RS Main We present a consolidated position

We present a consolidated position

The Chief Executive Officer of the Association of European Businesses - the largest organisation, which brings together over 650 European companies working in Russia, took the time to answer a few of Russian Survey’s questions.
Frank Sсhauff
Dr. Frank Sсhauff,
Chief Executive Officer, Association of European Businesses in Russia

For an inside look at the foreign investors’ perceptions with regard to Russia’s investment climate, working conditions inclusive, it is best to turn to the top representative of an organisation that has already spent 17 years promoting the interests of foreign businesses in Russia. Despite all the economic crises and political changes, foreign businesses are not losing interest in working in Russia. The Association for European Business (AEB) whose work is geared towards (but not limited to) attracting foreign investors can freely take most of the credit for this. Dr. Frank Schauff, the Association’s CEO, tells us more about the AEB, its day to day activities and challenges faced.
- The presidential election was recently held in Russia. Do you feel this event bodes well for foreign investors? What do you expect from Vladimir Putin’s new term?

- The AEB is not expecting any drastic changes. Economic bonds develop irrespective of short-term political issues. Mr. Vladimir Putin as President and Prime Minister has always had good relations with European investors. One can notice a positive trend that over the course of the last 10-12 years investments have increased significantly. This trend is not only seen within the energy sector: investments have increased within the pharmaceutical and automotive industries, to mention but a few, as well as in trade related activities. For example, projects in Kaluga and the Kaluga region are being implemented not only in automobile production, but in the pharmaceutical and construction materials industries. This process is in full-swing and will continue.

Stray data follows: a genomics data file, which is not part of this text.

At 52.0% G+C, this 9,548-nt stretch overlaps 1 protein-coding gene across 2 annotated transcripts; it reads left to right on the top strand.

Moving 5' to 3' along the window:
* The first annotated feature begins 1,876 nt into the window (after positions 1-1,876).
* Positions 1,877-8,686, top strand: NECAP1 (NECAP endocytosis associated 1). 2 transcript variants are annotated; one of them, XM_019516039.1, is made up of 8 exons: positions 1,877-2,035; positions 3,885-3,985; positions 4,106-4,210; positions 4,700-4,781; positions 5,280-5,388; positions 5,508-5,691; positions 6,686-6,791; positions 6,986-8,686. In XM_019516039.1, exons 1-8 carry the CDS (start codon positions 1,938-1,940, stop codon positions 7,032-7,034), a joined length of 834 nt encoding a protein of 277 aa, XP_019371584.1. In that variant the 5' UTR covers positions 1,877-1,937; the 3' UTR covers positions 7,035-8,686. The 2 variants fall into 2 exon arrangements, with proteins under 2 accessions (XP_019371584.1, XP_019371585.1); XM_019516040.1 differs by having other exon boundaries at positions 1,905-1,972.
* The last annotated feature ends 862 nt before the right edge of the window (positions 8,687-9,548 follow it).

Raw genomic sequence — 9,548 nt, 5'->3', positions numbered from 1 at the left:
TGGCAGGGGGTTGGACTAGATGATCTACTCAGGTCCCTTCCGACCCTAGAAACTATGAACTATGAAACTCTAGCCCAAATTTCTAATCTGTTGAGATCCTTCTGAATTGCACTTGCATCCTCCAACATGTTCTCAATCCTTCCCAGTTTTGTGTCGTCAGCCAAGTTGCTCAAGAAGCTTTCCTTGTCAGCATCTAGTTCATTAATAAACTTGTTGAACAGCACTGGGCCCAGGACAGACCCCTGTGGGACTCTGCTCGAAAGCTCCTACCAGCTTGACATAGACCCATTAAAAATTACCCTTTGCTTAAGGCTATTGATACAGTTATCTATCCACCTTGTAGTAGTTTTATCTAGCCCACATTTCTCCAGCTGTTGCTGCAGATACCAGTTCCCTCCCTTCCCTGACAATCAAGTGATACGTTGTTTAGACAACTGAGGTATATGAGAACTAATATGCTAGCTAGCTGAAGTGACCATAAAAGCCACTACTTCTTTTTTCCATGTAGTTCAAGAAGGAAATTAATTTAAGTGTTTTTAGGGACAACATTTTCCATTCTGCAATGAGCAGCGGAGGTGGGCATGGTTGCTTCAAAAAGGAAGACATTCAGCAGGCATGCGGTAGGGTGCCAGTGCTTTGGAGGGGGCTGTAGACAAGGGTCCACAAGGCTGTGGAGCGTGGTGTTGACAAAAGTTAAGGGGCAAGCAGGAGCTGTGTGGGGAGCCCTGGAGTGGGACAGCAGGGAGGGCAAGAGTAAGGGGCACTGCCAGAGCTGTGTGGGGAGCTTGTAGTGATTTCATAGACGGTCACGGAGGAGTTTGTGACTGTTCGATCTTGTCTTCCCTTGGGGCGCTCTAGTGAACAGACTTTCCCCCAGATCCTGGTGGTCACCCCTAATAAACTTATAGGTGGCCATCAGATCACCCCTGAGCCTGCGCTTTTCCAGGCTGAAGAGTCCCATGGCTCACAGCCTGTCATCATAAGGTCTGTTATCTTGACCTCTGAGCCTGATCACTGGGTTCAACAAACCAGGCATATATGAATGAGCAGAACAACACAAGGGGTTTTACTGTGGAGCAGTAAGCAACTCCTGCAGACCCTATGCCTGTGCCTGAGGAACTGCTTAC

- How did AEB members react to the fact that Russia joined the World Trade Organisation (WTO)?

- That was an important development for foreign investors. By joining the WTO, Russia will increase its competitiveness on the world market. Additionally, Russian entrepreneurs will be able to invest more effectively in new technology. We believe that Russia’s membership in the WTO will lead to a stronger and more productive partnership between the Russian Federation and the European Union (EU), especially, given the fact that nearly 50% of trade and the majority of foreign investments come directly from EU.

Although the current investment flow is not at its optimum, to a large extent, due to the past financial crisis, from which Europe, like the rest of the world, is now recovering, we hope that the worst of it will soon pass, while long-term business interests between Russia and Europe will be preserved.

- You are probably tired of hearing this question, but nevertheless, do you believe that corruption is the main problem facing foreign businesses in the Russian Federation?

- Corruption is obviously a very important topic. Everyone is aware of the adverse impact this phenomenon has on economic development and foreign investment. Even key government leaders do not deny its existence; hence, their commitment to the development and implementation of anti-corruption measures. Naturally, corruption has a negative impact on Russia's image abroad. The process of getting connected to power lines, for example, is expensive, bureaucratised and very long. It is obvious that the more bureaucratised the process is the more chances there are for corruption.

Of course, sometimes, the bureaucratic machine works, like in the Kaluga region, where these issues are resolved quickly.

- How much easier is it for the AEB to work now, in comparison with when it was just formed?

- We witnessed the 'wild' 90's; therefore, one can say that the progress is evident. Of course not everything is problem-free. Legislation initiatives are one of the main problems today. Sometimes, the Duma passes some 'unrefined' laws that call for too short of a transition period. Of course a transition period is necessary (this is standard practice in Europe), but in Russia, this period is often too short. This is one of the issues that the AEB brings up during meetings held between top representatives of the Association and Russian ministries and parastatals.

- On that note, how can one assess the cooperation between the AEB and Russian governmental bodies - do they respond to your suggestions in a constructive manner?